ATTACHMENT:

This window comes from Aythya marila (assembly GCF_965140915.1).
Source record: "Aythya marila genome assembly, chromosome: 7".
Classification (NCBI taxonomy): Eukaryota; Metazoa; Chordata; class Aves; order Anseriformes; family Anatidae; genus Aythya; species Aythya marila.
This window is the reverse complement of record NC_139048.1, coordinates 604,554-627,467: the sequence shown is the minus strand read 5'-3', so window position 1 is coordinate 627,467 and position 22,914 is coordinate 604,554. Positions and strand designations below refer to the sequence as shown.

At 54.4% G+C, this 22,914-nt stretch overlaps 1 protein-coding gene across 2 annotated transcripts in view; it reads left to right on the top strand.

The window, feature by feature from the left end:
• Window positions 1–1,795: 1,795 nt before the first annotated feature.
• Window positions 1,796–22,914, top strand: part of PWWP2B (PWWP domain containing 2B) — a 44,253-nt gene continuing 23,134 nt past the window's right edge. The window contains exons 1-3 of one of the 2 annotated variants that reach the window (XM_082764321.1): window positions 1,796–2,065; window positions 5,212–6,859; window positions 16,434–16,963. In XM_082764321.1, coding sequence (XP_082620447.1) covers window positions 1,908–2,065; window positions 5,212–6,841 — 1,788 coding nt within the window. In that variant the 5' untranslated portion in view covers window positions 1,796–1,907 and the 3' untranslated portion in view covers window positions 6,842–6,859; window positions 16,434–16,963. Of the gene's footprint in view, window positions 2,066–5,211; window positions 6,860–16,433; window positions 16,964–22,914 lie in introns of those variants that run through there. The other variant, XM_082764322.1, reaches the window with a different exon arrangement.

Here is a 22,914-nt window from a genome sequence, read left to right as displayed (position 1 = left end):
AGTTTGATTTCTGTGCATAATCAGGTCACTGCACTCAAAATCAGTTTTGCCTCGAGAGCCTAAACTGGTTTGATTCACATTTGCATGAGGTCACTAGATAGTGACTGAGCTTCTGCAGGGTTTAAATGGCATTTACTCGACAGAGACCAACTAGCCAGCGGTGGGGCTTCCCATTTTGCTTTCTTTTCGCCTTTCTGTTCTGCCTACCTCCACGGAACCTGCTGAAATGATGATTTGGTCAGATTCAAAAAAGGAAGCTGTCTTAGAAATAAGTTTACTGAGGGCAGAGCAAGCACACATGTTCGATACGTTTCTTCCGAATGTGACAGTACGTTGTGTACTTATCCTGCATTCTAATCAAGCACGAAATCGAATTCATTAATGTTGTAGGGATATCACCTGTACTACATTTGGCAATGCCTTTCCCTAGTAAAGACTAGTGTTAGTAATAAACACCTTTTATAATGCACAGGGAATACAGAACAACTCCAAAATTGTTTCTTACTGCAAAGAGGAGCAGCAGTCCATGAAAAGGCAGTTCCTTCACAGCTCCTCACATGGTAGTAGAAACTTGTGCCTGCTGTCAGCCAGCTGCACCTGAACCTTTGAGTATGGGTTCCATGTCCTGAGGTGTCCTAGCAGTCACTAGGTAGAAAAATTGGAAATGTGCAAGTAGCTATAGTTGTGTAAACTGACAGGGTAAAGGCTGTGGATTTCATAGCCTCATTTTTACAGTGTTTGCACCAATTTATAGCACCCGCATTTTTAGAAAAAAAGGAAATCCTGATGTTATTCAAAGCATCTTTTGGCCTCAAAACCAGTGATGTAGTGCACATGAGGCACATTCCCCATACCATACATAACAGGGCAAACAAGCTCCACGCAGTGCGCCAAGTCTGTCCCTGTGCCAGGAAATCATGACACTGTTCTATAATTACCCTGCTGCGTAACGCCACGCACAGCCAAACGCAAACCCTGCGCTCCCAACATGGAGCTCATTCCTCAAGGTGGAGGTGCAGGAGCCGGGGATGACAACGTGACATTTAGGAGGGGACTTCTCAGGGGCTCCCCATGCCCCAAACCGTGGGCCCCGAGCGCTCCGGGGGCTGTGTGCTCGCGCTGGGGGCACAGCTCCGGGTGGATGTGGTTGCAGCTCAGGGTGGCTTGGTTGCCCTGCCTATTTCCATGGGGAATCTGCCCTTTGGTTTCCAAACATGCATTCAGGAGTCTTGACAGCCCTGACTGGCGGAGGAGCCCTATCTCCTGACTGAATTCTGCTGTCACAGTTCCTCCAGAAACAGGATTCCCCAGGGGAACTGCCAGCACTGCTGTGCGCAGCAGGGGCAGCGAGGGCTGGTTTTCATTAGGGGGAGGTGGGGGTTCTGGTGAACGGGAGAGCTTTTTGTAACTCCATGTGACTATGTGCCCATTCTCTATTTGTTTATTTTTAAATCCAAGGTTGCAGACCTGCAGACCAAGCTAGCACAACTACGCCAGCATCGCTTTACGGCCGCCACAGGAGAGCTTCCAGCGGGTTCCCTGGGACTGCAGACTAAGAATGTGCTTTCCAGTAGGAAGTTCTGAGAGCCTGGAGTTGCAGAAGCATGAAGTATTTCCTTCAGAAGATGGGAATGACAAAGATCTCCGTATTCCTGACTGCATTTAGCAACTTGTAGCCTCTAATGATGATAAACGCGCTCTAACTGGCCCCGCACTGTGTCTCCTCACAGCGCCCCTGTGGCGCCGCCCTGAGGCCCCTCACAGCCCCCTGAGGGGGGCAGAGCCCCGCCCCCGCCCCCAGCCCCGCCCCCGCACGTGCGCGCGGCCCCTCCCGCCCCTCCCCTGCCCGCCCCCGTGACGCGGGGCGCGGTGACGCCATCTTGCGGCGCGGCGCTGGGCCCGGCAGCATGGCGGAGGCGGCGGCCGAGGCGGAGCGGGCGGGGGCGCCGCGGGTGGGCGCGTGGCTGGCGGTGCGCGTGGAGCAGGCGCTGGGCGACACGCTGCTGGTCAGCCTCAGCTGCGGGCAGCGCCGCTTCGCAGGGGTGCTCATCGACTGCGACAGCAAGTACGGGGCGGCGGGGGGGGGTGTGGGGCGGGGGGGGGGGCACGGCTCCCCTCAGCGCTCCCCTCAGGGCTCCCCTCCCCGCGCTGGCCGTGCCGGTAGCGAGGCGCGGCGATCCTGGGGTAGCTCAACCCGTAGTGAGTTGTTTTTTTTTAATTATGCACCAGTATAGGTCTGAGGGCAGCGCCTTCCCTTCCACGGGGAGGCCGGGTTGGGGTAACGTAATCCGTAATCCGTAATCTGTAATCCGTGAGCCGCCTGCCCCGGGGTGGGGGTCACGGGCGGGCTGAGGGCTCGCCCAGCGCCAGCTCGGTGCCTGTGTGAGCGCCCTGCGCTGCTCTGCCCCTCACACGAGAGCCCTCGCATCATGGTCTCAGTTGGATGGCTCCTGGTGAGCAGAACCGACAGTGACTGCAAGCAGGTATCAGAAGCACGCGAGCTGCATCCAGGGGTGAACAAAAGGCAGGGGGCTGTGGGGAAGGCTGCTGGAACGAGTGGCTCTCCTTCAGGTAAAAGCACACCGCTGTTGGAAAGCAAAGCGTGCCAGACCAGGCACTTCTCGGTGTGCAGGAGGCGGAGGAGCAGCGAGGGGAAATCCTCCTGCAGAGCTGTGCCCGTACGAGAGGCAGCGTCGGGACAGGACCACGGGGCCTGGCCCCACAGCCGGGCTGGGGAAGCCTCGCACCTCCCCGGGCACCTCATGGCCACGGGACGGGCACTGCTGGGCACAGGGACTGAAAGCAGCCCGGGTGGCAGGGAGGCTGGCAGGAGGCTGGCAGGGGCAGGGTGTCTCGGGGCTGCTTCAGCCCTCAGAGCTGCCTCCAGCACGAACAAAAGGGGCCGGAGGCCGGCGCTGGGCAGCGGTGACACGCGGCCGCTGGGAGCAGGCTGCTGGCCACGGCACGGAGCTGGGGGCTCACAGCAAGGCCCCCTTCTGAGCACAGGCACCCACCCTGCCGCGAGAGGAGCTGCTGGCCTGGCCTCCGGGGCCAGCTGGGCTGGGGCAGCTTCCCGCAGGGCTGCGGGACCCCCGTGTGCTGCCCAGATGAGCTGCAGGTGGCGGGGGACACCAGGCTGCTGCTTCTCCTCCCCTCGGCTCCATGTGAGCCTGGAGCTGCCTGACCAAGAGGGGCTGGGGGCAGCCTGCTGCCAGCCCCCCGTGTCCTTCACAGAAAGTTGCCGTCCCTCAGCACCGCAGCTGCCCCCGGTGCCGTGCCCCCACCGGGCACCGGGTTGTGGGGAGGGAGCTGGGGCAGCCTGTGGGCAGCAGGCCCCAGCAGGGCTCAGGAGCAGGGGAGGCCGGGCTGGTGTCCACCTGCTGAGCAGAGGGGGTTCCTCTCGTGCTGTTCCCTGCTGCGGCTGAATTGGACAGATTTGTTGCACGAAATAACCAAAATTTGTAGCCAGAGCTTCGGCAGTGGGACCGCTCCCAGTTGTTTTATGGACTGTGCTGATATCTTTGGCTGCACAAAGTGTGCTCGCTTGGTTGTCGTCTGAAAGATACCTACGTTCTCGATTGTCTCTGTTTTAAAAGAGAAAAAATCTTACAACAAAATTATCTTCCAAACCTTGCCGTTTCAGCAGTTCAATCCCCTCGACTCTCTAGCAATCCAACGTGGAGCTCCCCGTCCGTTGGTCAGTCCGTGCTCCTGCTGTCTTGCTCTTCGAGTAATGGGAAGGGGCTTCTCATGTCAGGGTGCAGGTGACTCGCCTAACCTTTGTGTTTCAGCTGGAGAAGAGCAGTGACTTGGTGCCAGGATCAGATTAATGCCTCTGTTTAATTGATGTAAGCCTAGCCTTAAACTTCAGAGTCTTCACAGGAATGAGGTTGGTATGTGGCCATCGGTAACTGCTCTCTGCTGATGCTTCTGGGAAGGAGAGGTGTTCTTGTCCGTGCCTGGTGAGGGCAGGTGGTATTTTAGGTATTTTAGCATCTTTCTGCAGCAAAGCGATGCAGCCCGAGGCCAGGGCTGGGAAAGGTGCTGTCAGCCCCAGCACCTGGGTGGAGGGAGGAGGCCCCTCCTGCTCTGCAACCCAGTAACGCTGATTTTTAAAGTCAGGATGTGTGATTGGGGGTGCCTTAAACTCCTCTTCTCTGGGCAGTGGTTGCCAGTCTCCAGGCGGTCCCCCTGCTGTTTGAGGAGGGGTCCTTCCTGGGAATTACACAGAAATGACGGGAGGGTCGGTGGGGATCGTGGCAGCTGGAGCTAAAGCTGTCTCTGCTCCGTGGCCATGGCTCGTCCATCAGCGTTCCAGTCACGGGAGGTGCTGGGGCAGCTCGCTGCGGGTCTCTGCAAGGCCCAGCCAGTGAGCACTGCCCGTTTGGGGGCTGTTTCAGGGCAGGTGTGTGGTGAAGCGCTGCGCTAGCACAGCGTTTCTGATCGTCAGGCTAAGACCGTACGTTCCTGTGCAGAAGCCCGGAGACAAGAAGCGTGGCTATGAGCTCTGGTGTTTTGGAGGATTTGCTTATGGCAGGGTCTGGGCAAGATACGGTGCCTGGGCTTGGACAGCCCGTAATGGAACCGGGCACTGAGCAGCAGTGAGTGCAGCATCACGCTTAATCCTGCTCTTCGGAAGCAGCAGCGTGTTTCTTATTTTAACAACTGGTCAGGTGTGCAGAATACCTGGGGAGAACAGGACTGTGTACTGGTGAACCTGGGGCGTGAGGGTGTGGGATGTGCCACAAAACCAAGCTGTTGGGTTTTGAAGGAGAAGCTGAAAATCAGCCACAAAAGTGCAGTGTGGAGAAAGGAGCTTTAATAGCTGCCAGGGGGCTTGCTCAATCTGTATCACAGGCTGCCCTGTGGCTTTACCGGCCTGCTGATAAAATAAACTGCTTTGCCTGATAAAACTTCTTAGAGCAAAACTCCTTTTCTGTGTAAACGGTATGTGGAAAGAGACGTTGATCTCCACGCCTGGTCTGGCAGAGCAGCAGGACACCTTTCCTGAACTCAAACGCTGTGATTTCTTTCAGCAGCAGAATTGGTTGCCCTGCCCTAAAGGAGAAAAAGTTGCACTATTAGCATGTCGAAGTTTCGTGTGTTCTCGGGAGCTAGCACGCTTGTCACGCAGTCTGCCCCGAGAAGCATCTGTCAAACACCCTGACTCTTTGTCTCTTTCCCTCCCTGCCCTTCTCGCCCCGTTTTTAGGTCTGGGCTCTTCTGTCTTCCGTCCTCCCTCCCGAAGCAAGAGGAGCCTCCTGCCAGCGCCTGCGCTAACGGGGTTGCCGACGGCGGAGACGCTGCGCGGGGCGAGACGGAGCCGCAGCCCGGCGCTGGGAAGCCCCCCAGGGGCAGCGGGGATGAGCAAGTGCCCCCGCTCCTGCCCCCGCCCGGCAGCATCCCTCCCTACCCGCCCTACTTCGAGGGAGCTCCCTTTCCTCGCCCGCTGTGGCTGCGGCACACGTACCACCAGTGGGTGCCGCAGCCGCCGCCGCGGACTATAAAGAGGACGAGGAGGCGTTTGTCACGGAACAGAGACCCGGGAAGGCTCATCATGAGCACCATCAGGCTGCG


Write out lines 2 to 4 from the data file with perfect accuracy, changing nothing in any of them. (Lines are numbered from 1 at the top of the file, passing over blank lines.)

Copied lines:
Source record: "Aythya marila genome assembly, chromosome: 7".
Classification (NCBI taxonomy): Eukaryota; Metazoa; Chordata; class Aves; order Anseriformes; family Anatidae; genus Aythya; species Aythya marila.
This window is the reverse complement of record NC_139048.1, coordinates 604,554-627,467: the sequence shown is the minus strand read 5'-3', so window position 1 is coordinate 627,467 and position 22,914 is coordinate 604,554. Positions and strand designations below refer to the sequence as shown.